MCCARTHY: Absolutely. Especially when you see cuts in other areas, like if people have been impacted by penalty cut rates, just in their employment situation, if they've got dependents, theyre also able to claim this. If you've got children you can aalso add a 50% extra on claiming that tax rebate, so it does matter. I imagine it would matter to people who use this so I would seriously encourage people, especially those 40% who receive it here in the Northern Territory, get on the website and put in your submissions. You've got until 11th October to show the Productivity Commission just what this means to you.

WOOLF: Malarndirri what impact you do you think this is going to have on the Northern Territory if they do make changes and cut this?

MCCARTHY: Well think about the figures. If we've got about 40% of Territorians who receive this, then thats 40% of people who are going to reconsider their situation here in the Northern Territory. Whilst the Productivity Commission sees the figures as small, not in the Northern Territory. It matters to people here. Things are hard enough at the moment as it is and people who do live in remote and regional areas, especially the North, already have disadvantages, so having this kind of tax offset would no doubt be important. So I think the louder the voices, the more submissions that go in, is going to be critical in this Katie, absolutely.

WOOLF: It's always a bit of a battle. I find that we're always battling with Canberra. I know that you're there often, it's always a struggle, we want to be heard but we dont seem to get heard as much as we'd like to.

MCCARTHY: It's that and it's also the fact were pretty tough and resilient, we get back up after we dust ourselves off but and then we get hit with something else. I was looking at this report yesterday and I was like oh my giddy aunt, seriously? So now when I go back to Canberra on the weekend to go to Parliament next week obviously I'll be talking with my colleagues, with Luke Gosling and Warren Snowdon and other Labor colleagues. Where do we sit here and what are we going to do? And clearly I need to hear from the people of the Northern Territory.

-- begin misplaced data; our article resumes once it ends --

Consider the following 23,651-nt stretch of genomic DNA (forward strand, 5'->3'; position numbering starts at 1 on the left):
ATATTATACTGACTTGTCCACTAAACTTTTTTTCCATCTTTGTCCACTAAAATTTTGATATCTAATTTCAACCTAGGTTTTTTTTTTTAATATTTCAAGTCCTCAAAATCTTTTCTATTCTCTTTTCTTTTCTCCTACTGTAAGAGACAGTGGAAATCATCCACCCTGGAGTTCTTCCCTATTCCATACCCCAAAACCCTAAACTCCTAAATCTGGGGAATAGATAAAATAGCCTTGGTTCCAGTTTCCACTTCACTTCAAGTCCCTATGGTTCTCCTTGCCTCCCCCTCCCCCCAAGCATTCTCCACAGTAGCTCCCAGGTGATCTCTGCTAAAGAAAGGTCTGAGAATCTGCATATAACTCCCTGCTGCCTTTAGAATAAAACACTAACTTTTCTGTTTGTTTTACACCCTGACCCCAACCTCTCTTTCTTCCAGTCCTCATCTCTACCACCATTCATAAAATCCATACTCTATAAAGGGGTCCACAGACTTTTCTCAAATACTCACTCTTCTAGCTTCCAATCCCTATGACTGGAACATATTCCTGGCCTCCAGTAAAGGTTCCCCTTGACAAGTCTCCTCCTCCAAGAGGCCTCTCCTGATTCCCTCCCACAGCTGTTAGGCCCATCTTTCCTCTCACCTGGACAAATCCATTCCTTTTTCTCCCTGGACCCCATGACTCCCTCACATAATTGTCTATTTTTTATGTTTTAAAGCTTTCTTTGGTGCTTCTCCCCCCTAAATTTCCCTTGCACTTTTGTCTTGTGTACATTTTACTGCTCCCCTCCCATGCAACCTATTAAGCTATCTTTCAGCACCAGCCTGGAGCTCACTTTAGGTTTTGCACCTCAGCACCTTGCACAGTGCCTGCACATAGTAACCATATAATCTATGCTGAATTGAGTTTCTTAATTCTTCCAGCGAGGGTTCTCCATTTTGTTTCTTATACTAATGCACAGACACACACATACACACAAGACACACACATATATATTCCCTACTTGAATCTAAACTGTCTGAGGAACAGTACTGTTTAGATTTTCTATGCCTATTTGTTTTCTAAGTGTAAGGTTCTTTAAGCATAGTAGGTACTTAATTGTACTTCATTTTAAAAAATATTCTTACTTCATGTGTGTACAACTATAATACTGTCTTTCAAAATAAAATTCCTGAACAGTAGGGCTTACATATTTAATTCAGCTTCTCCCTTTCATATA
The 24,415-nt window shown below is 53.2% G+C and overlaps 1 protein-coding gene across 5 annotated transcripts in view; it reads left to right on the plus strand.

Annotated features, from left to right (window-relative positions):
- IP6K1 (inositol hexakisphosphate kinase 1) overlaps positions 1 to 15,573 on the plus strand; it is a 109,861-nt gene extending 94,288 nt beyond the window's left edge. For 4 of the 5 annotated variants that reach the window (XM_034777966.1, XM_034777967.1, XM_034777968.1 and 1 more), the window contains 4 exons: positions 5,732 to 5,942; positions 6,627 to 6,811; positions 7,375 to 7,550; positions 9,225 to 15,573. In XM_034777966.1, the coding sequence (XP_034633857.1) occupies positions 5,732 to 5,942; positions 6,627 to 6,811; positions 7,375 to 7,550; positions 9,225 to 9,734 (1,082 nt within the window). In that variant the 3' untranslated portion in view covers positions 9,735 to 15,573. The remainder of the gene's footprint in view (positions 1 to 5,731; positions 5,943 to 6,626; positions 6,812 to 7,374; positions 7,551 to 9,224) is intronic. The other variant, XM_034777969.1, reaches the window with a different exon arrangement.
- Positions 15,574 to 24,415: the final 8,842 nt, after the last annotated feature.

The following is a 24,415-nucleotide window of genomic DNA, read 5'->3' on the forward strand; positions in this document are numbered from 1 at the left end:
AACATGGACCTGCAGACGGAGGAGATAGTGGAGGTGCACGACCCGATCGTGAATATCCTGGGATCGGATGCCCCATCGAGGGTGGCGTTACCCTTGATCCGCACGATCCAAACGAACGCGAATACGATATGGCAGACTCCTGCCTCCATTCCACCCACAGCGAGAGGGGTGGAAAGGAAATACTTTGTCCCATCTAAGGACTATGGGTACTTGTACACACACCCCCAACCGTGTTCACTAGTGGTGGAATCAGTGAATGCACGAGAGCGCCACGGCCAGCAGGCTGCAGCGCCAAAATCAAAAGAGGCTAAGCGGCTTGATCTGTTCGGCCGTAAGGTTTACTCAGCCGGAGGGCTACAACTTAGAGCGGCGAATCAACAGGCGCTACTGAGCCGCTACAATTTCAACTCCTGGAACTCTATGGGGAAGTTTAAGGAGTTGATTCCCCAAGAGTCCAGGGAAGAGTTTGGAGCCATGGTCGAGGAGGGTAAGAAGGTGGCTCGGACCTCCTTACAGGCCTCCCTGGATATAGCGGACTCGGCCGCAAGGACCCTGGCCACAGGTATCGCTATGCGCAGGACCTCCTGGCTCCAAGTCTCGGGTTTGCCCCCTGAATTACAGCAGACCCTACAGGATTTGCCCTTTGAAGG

WOOLF: I just think as well, we're here in the Territory trying to get people to move to the Territory. We're trying to get more people here, we're trying to entice people to boost the population and to fill some of those jobs that we cant currently fill, but then it feels as though some of these changes that may save some pennies for the Federal Government, theyre not necessarily helping the regions, in any way, shape or form.

MCCARTHY: And it comes as a surprise, Katie, that's the other thing. I'm not too sure how many people would have been aware that there was a Productivity Commission review going on, and I certainly was reading through the report, and thought goodness me who did they actually speak to in the Northern Territory? It'll be interesting to see some of those submissions, so I would urge people to really get their head across this. If it matters to you, make a submission before October 11.

WOOLF: Where can people go to make those submissions?

MCCARTHY: Just go on the website, google productivity commission, and you'll see their page come up, and it will guide you as to how to put in the submissions, and I can certainly provide that to you as well Katie for your Facebook page, but that's really the best way to do it, it's where I went on to have a look at just what the details are. So i'd just encourage people to have a look on the Productivity Commission website and follow the instructions from there.

WOOLF: Senator Malarndirri McCarthy always appreciate your time, thank you very much for having a chat with me today.

MCCARTHY: No worries Katie, and I'll keep in touch with you, and by all means let us know how people are feeling out there.

WOOLF: Absolutely, thank you very much for your time.